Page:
The boy who came back from heaven :: Christian Fake Miracle
Posted April 22, 2015on:
The boy who came back from heaven :: Christian Fake Miracle
Alex Malarkey said he visited heaven and met Jesus while in a coma for two months at age six following a car crash in 2004
He then wrote the best-selling book with his father Kevin, who is recently separated from Alex’s mother
Now Alex has written an open letter to publishers saying he made it all up
His mother says Alex receives no money from the sale of the book
A boy whose tale of dying and going to heaven after a car crash that became a best-selling book has admitted to making the whole thing up.
Alex Malarkey, now 16, lay in a coma for two months and was left paralyzed after the wreck in 2004, but when he awoke, he amazed doctors and his parents with a story of how an angel had lifted him up to heaven where he met Jesus and Satan.
His story was made into the best-selling book The Boy Who Came Back From Heaven, which was co-authored with his father Kevin and first published in 2010.
But now Alex has claimed it was all a lie.
In an open letter shared by his mother, he says he concocted the tale in an attempt to attract attention – and is now criticizing publishers who continue to make large profits from the book.
His mother, who is recently separated from his father and the author of the book, says Alex does not receive any money from the novel, which made the New York Times Bestsellers List.
In an open letter addressed to ‘Sellers, buyers and marketers’ of his book, Alex wrote: ‘I did not die. I did not go to heaven.’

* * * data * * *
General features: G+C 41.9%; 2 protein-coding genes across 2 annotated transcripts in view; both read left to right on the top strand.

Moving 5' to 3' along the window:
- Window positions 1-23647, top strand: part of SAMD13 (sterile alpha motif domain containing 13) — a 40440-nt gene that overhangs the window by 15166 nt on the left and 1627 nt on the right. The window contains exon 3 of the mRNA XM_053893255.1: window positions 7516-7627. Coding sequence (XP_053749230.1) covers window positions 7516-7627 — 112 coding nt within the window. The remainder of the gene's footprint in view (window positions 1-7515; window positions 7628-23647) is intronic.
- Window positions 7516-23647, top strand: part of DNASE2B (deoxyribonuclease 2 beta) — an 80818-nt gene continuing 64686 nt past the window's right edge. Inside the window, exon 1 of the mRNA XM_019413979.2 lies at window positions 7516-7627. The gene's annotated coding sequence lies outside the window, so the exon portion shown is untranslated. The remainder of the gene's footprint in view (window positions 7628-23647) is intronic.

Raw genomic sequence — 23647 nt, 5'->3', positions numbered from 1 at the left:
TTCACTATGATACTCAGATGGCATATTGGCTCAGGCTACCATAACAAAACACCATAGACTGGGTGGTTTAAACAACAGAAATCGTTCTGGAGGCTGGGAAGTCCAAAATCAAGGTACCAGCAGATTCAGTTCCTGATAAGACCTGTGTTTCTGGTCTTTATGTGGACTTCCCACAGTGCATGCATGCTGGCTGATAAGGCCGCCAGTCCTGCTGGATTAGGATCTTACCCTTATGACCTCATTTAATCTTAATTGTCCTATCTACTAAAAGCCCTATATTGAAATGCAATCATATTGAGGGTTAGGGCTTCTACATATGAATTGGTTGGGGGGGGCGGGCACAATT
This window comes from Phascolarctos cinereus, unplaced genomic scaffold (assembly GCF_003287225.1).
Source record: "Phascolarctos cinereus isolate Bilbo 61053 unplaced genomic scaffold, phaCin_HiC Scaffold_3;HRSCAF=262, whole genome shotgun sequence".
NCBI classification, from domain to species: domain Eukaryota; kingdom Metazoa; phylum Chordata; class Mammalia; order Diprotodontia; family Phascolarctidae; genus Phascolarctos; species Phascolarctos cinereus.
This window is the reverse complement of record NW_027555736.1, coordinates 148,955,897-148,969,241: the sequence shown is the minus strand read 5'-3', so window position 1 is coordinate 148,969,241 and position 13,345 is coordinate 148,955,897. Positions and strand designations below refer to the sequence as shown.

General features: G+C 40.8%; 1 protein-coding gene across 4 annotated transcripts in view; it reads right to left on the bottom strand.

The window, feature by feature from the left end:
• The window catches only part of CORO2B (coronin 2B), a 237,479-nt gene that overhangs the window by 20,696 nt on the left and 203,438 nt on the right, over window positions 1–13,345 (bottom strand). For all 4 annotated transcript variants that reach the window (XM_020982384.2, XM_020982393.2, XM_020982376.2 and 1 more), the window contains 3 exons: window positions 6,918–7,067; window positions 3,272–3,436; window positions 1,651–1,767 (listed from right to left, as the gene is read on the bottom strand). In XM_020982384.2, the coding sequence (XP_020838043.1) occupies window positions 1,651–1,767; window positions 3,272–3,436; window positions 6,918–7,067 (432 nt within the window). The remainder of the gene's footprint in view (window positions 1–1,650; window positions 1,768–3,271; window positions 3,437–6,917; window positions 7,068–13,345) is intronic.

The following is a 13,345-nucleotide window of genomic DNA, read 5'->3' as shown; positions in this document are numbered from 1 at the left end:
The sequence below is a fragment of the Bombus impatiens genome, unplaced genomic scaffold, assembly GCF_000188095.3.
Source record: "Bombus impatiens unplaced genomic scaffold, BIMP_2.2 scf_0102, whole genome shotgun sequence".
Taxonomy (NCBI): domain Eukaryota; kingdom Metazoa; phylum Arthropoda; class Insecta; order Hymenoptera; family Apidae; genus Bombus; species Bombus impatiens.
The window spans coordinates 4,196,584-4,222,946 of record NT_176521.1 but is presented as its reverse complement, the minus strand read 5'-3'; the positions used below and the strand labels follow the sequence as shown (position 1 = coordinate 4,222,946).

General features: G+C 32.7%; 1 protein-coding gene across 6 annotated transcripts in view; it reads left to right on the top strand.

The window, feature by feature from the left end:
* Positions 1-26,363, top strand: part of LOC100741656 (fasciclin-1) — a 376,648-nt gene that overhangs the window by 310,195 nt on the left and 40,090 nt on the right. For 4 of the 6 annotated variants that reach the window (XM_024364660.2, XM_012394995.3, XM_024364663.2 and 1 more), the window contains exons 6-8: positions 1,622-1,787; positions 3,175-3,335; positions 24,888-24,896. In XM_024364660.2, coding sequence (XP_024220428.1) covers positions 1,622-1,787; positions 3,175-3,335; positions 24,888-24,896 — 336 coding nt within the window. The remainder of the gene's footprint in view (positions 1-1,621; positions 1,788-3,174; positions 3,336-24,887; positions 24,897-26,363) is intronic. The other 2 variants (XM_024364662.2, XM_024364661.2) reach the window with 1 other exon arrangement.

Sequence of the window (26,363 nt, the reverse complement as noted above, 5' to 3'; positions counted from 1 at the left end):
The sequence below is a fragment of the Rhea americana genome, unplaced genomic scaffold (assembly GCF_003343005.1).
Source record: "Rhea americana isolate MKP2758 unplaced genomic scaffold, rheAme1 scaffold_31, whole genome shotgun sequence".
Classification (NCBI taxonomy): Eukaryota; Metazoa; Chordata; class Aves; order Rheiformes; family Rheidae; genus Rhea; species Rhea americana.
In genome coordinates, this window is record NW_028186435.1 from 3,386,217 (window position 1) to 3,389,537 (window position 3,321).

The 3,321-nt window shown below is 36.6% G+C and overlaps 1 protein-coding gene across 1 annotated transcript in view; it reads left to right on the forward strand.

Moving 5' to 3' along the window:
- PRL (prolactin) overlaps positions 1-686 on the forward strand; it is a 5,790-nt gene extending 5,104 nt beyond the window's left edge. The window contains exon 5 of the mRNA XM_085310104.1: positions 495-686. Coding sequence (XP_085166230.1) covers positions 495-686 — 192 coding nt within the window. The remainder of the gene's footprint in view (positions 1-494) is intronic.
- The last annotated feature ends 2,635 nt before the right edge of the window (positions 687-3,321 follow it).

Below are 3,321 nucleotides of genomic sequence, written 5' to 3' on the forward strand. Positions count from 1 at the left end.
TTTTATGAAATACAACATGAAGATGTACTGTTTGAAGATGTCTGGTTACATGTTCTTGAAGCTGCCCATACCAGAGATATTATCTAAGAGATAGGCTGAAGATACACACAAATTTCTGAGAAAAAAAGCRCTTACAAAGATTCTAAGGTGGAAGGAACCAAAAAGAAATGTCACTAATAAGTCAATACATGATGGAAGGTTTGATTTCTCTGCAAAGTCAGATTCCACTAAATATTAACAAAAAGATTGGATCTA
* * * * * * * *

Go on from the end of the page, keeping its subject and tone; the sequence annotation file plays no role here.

‘I said I went to heaven because I thought it would get me attention. When I made the claims that I did, I had never read the Bible. People have profited from lies, and continue to.’
Many Christian publishers are now announcing that they will stop selling the book.
The book is one of three ‘real-life’ tales of paradise on sale at Christian book stores – 90 Minutes in Heaven and Heaven is for Real are the others.
Alex is still severely disabled and is cared for by his mother at home in Ohio. They live together in Huntsville with his three siblings. Kevin Malarkey lives in Columbus, Ohio.
Long before Alex made his statement, Beth Malarkey has previously suggested that the book was made up and insists that the family receives no money from its sale.
She wrote on her blog in April last year: ‘There are many who are scamming and using the #Word of God to do it.’
‘It is both puzzling and painful to watch the book The Boy who Came Back from Heaven to not only continue to sell, but to continue, for the most part, to not be questioned.
She insists that her son ‘has not received monies from the book nor have a majority of his needs been funded by it.’
And she adds that Alex previously told a pastor that the book was made up, but was told the publication was ‘blessing’ people and to stay quiet.
She concludes: ‘The ones making money from the book are NOT the ones staying up through the night, struggling for their breath, or were they the ones at six years old, waking up unable to move or breathe and in a strange place after last remember seeing a car coming right at the car he was riding in’.